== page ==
A Sale on the Horizon?
Preparing to sell a business? We have identified the situations that represent ideal times for you to consider exiting your business.
Moving on to other projects or retiring
The classic reasons to sell, it may just be that time for you. It’s important to not wait until the business stagnates or is in decline. Planning for retirement or moving on never starts too early, and once you decide to go ahead, it always takes longer than you anticipated.
Joining a larger organization to get your company to the next level
You may have a product line that could do well in an overseas market, or a new technology that could generate significant sales in a new vertical, but you don’t have the financial resources, the brand recognition, the boots-on-the-ground capabilities to enter a new geography, and so on.
Capitalizing on favourable M&A dynamics in your industry
You may observe that deal-making is starting to heat up in your industry, with strategics and private equity showing unusual interest in acquiring market share, new technologies, talent, etc. Prices tend to rise in these circumstances, and you may consider an exit during these auspicious times.
De-risking: share some of the risk with new ownership
It may be time to consider selling a majority stake in your business to a buyer who can participate in and even lead the growth of the business, with your continued support, allowing you to “take some chips off the table”, and diversify your assets for you and your family.
Addressing an unsolicited offer from a potential buyer
You have received interest from one or even a few buyers. Buyers try to move in on targets on their own, as to avoid an auction in which they’d have to compete. Addressing that offer on your own carries a significant risk of leaving dollars on the table.
What we look for:
- $10 – $150m in size (enterprise value), though we have advised exceptional companies on either side of that range
- Cash flowing for traditional businesses; for businesses in emerging sectors that are not cash flowing, value to strategic buyers must be evident
- Late-stage growth or well-established companies (we avoid pre-revenue start-ups, or distressed situations)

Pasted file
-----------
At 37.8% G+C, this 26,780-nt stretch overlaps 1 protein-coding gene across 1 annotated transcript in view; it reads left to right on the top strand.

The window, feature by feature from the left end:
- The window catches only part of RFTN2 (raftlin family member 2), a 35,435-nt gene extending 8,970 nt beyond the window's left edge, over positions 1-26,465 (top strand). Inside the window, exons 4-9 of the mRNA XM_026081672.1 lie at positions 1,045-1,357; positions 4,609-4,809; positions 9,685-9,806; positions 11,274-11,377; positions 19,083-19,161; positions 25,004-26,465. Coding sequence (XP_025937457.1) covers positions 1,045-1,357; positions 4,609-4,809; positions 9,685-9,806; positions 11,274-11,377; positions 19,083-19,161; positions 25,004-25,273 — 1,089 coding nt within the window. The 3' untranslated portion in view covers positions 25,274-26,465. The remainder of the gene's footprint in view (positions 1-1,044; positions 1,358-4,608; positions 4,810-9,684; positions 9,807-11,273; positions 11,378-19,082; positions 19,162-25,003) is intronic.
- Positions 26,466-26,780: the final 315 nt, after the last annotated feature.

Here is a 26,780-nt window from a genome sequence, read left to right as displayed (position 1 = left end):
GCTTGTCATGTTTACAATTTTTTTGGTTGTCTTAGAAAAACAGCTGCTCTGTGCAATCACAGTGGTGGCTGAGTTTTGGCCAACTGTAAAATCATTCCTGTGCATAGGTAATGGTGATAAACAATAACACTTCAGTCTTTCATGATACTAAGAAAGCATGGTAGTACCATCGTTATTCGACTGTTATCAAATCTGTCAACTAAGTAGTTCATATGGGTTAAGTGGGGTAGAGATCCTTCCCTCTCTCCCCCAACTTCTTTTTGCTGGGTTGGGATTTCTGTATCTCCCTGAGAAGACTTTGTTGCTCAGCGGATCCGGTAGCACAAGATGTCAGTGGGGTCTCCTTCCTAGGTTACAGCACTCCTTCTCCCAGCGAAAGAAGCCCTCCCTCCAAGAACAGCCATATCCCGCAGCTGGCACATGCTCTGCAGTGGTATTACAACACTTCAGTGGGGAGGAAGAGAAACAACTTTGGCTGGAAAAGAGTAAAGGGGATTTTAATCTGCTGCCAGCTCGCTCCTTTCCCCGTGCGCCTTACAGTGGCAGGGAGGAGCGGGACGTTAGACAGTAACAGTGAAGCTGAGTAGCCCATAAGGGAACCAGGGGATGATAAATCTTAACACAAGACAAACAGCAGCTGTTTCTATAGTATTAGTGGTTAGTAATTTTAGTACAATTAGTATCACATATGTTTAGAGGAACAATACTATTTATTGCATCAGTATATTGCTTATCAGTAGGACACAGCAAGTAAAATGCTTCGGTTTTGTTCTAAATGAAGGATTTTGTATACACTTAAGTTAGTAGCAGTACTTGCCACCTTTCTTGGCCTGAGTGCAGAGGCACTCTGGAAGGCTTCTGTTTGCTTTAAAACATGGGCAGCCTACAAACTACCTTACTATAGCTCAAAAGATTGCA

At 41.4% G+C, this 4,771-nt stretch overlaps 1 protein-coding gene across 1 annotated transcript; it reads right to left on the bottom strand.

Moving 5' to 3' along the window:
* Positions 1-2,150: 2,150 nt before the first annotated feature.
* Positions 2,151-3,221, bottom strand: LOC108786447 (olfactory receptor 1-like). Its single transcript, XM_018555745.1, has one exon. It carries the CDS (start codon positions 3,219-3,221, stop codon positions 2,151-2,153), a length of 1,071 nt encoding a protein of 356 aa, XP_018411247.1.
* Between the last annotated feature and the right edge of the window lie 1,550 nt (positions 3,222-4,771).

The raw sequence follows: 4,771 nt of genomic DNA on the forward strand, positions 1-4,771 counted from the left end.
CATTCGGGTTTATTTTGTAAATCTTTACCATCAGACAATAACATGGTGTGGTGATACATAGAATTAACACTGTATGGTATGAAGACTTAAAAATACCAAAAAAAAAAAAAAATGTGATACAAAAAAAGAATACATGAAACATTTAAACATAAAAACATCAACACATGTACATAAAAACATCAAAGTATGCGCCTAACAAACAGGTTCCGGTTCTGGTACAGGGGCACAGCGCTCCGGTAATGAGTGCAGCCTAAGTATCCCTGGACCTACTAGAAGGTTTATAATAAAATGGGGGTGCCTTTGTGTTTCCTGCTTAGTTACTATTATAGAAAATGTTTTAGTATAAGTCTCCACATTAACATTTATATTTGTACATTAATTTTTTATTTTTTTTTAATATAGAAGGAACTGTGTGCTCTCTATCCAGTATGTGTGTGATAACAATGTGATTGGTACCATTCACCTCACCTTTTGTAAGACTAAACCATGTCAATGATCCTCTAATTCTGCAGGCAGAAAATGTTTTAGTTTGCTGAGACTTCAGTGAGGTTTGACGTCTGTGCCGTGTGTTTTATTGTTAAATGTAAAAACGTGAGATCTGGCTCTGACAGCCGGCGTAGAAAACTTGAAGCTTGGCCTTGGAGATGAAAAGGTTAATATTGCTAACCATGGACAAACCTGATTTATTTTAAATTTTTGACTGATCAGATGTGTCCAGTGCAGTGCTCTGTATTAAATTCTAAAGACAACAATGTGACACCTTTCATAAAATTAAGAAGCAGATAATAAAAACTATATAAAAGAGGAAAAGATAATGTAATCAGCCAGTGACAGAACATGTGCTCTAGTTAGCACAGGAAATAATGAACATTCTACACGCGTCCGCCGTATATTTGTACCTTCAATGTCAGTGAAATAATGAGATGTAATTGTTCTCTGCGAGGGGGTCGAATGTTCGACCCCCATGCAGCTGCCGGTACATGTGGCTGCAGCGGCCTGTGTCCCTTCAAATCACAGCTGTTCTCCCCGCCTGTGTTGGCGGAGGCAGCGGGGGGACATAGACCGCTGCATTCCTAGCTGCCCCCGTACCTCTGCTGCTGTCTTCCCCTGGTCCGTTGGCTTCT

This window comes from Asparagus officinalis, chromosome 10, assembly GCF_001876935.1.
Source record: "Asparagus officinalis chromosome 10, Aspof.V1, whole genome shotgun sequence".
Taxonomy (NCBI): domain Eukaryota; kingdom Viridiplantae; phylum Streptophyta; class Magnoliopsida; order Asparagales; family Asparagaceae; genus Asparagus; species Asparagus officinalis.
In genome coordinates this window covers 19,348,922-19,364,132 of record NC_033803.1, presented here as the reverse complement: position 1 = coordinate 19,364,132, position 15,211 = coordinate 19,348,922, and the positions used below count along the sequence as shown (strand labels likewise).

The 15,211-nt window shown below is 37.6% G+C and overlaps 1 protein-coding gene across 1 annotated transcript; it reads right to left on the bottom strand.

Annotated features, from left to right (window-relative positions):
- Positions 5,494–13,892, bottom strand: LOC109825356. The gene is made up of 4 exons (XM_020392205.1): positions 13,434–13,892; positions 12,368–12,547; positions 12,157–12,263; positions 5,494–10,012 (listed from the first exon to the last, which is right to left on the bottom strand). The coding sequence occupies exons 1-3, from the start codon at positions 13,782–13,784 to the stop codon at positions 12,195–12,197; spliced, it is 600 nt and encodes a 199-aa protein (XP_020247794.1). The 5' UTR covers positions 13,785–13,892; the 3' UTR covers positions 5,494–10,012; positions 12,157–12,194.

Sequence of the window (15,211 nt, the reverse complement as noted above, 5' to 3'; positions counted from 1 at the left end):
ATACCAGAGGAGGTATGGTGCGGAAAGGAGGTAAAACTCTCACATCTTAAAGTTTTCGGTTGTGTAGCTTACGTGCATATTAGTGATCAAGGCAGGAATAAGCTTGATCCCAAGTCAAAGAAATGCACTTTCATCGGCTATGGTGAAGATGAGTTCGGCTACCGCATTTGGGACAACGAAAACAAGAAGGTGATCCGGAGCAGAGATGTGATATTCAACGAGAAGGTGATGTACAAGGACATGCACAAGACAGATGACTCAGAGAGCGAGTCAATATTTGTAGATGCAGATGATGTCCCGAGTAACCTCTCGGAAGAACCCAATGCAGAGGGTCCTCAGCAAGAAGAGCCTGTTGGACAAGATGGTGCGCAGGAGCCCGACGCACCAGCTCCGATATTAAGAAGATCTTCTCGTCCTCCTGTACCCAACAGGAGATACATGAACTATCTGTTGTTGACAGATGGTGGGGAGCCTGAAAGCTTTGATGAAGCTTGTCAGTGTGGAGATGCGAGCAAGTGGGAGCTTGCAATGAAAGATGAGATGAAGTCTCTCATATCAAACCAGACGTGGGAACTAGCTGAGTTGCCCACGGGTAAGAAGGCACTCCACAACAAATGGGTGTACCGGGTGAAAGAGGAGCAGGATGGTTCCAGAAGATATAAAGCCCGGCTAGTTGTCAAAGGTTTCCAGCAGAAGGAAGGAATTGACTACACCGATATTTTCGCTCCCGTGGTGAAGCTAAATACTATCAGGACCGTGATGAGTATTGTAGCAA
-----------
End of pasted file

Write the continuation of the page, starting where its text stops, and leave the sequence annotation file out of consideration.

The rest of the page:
- Active in industries where M&A is occurring (with some exceptions, like resource extraction, pharmaceuticals and life sciences, which we avoid)
- Have compelling and differentiated product or service offerings
- Have a solid management team in place, especially if the owner(s) is retiring
- Have a strategically sound reason to exit
From the archives: May 2017
How Do You Prepare For A Sale of Your Company?
Every entrepreneur must eventually transition out of their company. There are two exit paths (liquidating or selling), which can take various forms: selling off…
Versature is a rapidly growing Canadian VoIP service provider that had been through an unsuccessful sale process with another investment bank. FirePower’s Investment Banking team crafted a story highlighting Versature’s strong growth, brand, people and processes. The most compelling offer came from net2phone, a subsidiary of US public company, Under this new ownership,, Versature is well-positioned to accelerate its growth trajectory.
FirePower was engaged to prepare PrintFleet for a a sale, and guide the company through to closing. Weeks before closing, the buyer with whom PrintFleet signed an LOI following a competitive auction, a Japanese Fortune 500 company, terminated the deal because of an internal reorganization. FirePower re-ignited conversations with a US strategic who had done well in the auction, and closed without any major challenges at an attractive price, terms and conditions.
Applied Comfort is a designer and manufacturer of non-standard HVAC systems for commercial, industrial and institutional facilities. FirePower guided the company in its search for a strategic partner, concluding a transaction with a UK-based strategic, with a complementary product portfolio and distribution capabilities.